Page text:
Search engines are widely used by researchers to locate research materials on the internet, they provide optimization techniques to content developers to allow their content show up among the top lists while a user types in their topic of interest.

Repositories that have not been optimized will not show up among the top lists or never at all making its content to have low visibility and therefore low citations. Researchers then see no benefits of submitting their content on these platforms.

I propose that all open repositories be search engine optimized because this will lead to the content of their researchers more visible to other researchers. Visibility will allow for more citations and hence a motivating factor for researchers to submit more content to the institutional open repository.

I also demonstrate the impact of this on Uganda Christian University open Repository where I started off without optimization and later optimized. The number of researchers willing to give us their work has increased greatly due to the benefit of visibility of their research online.

I believe that the greatest motivator of researchers is having their work more visible to the public other than monitory benefits.


MyCoRe - the repository software framework

Wiebke Oeltjen

Universität Hamburg, Germany

MyCoRe is an established repository software framework in the German-speaking region. The open source framework is able to serve as basis for digital libraries, multimedia archives, research data repositories or institutional repositories. The name, pronounced "my core", indicates that there is a software core that can be used in custom applications. More than 80 MyCoRe applications are running at over 20, mostly German locations. They provide publications, digital objects (such as documents, manuscripts, books, catalogs, journals, newspapers, etc.) and research data. All objects are described with metadata. Also image files, sound documents, and videos may be included in MyCoRe-based information systems. The MyCoRe framework provides the functionality necessary to manage, store, present, and share metadata and digital resources. Various interfaces are supported. Resource harvesting within the OAI-PMH framework is provided. The deposit of content is possible via SWORD protocol (v2). ORCID identifiers are integrated in MyCoRe repositories for author identification and automated data export to or import from ORCID is possible. The support of and JSON-LD is the newest software development.

Examples of MyCoRe applications are "DuEPublico" with the university bibliography at the University of Duisburg-Essen, the publication server of the TU Braunschweig or the "Digital Library Thuringia (DBT)".


Hamburg Open Science, linking Repositories across universities and fostering digital cultural in science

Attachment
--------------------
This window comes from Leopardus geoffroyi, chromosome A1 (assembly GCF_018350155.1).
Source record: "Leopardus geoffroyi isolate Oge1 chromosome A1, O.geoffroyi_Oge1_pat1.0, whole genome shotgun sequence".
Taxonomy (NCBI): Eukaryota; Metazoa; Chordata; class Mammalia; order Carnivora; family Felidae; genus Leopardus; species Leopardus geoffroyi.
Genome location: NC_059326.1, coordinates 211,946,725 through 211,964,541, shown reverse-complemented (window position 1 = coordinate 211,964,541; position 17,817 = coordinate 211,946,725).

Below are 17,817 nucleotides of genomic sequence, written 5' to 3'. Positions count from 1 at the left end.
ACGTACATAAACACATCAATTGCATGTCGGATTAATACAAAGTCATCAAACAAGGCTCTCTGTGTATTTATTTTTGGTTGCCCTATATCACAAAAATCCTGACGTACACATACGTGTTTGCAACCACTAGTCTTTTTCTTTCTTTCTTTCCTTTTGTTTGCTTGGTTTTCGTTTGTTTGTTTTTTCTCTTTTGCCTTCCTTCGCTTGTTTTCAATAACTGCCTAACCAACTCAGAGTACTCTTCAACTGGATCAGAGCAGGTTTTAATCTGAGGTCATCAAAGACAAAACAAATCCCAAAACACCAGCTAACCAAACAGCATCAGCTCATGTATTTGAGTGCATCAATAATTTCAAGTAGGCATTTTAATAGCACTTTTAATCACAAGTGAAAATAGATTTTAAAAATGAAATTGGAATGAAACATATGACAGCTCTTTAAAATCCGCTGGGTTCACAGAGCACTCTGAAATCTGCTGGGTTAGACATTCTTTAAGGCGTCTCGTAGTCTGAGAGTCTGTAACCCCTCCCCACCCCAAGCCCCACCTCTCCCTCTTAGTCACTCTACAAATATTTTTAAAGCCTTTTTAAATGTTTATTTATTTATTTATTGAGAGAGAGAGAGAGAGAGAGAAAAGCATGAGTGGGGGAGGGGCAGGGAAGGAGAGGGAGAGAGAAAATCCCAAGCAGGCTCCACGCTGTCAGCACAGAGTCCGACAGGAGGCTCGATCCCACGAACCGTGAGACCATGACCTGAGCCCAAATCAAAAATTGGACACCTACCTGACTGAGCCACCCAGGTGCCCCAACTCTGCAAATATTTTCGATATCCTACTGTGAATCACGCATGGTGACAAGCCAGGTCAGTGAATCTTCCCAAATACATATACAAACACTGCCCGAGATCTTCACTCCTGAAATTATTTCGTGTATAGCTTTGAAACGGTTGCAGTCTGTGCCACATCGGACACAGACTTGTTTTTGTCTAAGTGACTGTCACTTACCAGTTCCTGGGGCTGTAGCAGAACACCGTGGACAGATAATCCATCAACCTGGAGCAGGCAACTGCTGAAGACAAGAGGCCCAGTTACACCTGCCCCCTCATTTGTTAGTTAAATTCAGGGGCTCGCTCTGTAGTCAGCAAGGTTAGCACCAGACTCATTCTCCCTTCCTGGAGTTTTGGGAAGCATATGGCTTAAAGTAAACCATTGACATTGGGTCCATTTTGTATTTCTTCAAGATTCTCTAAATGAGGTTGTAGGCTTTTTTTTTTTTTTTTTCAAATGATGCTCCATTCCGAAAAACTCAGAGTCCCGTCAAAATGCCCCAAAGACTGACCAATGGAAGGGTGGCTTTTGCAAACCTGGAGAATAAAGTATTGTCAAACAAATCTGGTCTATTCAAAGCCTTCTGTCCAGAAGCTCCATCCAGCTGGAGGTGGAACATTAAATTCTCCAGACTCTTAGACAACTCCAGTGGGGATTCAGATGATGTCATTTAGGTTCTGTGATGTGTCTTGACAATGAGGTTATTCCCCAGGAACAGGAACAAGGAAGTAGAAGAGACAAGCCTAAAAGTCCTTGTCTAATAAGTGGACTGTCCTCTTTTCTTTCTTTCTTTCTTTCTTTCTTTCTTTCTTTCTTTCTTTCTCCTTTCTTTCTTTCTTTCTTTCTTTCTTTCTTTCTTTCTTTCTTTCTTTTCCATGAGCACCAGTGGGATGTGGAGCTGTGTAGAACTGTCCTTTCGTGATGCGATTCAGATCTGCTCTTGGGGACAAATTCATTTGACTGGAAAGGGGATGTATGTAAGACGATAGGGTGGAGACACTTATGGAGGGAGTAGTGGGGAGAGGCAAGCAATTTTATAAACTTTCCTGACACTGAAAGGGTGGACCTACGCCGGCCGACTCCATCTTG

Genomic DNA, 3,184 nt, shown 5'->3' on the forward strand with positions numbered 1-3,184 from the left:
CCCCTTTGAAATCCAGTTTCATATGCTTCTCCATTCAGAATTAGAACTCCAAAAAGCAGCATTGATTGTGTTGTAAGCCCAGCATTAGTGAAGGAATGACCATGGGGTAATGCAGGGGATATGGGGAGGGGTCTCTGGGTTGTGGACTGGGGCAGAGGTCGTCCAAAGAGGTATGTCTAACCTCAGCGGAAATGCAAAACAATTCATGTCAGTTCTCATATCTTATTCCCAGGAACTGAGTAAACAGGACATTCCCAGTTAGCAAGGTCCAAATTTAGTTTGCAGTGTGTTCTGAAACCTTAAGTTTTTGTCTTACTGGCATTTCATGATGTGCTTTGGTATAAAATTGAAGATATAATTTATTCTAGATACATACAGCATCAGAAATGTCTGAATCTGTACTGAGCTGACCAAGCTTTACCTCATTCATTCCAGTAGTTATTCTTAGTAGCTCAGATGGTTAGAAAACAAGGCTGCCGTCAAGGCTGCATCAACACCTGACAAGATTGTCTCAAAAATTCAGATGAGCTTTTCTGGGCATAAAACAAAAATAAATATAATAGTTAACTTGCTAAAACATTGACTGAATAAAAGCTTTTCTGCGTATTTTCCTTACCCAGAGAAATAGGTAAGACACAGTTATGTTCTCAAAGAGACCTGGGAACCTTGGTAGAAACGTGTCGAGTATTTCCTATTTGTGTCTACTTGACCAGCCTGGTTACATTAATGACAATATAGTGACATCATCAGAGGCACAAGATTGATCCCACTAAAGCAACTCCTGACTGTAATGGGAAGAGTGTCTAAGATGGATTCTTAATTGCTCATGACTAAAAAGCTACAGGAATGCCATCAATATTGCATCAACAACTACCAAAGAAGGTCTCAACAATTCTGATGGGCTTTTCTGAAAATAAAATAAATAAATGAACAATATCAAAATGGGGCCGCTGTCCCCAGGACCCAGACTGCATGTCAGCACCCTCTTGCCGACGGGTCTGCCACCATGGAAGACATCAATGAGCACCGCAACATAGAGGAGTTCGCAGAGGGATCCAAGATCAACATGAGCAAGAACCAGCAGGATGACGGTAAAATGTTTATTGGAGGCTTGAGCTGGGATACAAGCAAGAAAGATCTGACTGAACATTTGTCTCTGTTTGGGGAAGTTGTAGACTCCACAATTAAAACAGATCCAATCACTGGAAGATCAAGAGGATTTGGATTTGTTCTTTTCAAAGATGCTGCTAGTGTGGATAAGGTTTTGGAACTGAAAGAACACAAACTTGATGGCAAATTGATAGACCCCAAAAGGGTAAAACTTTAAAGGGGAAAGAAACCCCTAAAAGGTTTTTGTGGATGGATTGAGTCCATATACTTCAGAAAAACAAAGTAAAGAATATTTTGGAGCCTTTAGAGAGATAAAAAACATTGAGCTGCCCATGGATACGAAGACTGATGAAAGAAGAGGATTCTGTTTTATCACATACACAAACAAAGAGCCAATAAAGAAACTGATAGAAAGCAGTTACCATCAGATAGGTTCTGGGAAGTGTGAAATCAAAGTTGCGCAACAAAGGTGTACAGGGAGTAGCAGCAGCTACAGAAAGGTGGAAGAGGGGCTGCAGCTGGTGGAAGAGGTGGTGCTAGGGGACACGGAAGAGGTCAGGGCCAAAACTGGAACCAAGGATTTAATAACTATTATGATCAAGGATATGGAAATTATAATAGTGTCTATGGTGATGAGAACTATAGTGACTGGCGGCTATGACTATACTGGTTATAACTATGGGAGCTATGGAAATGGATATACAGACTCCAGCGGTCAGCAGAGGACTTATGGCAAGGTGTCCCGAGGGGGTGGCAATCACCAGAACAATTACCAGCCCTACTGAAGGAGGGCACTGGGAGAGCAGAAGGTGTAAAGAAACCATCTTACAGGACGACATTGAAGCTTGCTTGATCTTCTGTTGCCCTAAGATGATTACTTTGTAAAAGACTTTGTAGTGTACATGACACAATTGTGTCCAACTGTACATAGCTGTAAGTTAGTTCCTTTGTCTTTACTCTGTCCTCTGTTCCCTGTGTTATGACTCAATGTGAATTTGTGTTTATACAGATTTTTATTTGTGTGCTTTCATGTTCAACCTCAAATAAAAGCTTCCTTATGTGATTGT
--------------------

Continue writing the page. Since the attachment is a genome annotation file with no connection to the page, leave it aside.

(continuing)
Konstantin Olschofsky

University of Hamburg/ Hamburg Open Science, Germany

Hamburg is a federal state with universities of various orientations, associated biobiotheques and scientific collections. Repositories are operated in all these institutions and, in addition, diverse research results and data are produced. Scientists are looking for a long-term and structured backup solution that can be accessed easily, sometimes openly. In the Hamburg Open Science program, the universities jointly develop respective services to foster the use of repositories for open Science and implement them in open science infrastructures adapted to the special demands of the respective universities. Hence, the focus here is on analysing and understanding the needs of scientists and evaluating the benefits of the implemented infrastructure for scientists from different disciplines. Through joint development, it will be possible to use a single web service to locate the diverse scientific results of advances from distributed repositories across Hamburg and to conduct a differentiated search for publications, data or research contacts. In addition to search results of metadata, open data can be used directly from the source repositories.


Building Campus Support and Adoption of a New Repository

Jennifer Lea Pate

University of North Alabama, United States of America

Our repository is just over a year old and yet campus adoption is still an uphill battle. Even as repositories become more common and more popular, administration and faculty may still not understand the benefits of utilizing repositories and Open Access publication. Others may understand the concept of an IR but might be frustrated by the thought of it being another task added to their ever-increasing to-do list. The need to educate campus constituents on why the repository is important and how it can support their pursuit of tenure and promotion goals remains a challenge for most IR administrators. Education and outreach are crucial at this stage. Do you start with the faculty or the administration? Do you try to talk to faculty one-on-one or do you go to department meetings? Can you hold open sessions in the library or other central locations on campus? How can you leverage metrics and impact factors? This poster will address these questions and will provide a framework that you can take back to your campus and use to build rapport with faculty.


Repositories at Work: General Research Data Repository at Universität Hamburg

Hagen Peukert, Juliane Jacob, Iris Vogel, Kai Wörner

University of Hamburg, Germany

A general research data repository is supposed to be intuitively usable for a large variety of users with different backgrounds, needs, and expectations. These come to the fore in the design of the interface as secondary features. While the primary features expressed by the core functionality in the scalability, the retrieval time, or the size of the data to be processed is perceived as an absolute must-have, secondary features are perceived as a real advantage ‘nice-to-have’. Yet the one depends crucially on the other. We like to share our experience of configuring a research data repository, designing the technical infrastructure, and adding software functionality. By describing the process of making adjustments and their intended results on the usage behavior, we propose a use case of setting up a general research data repository in which the needs of the user play a central role.